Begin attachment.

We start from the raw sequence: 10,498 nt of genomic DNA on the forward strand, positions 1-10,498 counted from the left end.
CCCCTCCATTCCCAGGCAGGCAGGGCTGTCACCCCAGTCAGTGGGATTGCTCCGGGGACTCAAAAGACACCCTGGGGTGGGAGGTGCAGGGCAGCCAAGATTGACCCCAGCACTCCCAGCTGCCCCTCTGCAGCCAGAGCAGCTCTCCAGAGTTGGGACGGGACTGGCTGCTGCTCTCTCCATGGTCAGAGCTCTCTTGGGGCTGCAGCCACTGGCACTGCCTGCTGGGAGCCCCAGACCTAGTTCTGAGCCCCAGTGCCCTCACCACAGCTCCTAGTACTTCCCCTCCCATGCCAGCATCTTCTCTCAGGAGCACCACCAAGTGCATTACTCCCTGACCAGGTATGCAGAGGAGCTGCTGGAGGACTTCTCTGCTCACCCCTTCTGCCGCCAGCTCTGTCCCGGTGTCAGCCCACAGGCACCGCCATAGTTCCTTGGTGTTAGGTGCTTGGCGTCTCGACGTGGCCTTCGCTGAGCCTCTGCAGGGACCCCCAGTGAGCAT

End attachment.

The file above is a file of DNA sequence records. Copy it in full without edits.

We start from the raw sequence: 10,498 nt of genomic DNA on the forward strand, positions 1-10,498 counted from the left end.
CCCCTCCATTCCCAGGCAGGCAGGGCTGTCACCCCAGTCAGTGGGATTGCTCCGGGGACTCAAAAGACACCCTGGGGTGGGAGGTGCAGGGCAGCCAAGATTGACCCCAGCACTCCCAGCTGCCCCTCTGCAGCCAGAGCAGCTCTCCAGAGTTGGGACGGGACTGGCTGCTGCTCTCTCCATGGTCAGAGCTCTCTTGGGGCTGCAGCCACTGGCACTGCCTGCTGGGAGCCCCAGACCTAGTTCTGAGCCCCAGTGCCCTCACCACAGCTCCTAGTACTTCCCCTCCCATGCCAGCATCTTCTCTCAGGAGCACCACCAAGTGCATTACTCCCTGACCAGGTATGCAGAGGAGCTGCTGGAGGACTTCTCTGCTCACCCCTTCTGCCGCCAGCTCTGTCCCGGTGTCAGCCCACAGGCACCGCCATAGTTCCTTGGTGTTAGGTGCTTGGCGTCTCGACGTGGCCTTCGCTGAGCCTCTGCAGGGACCCCCAGTGAGCAT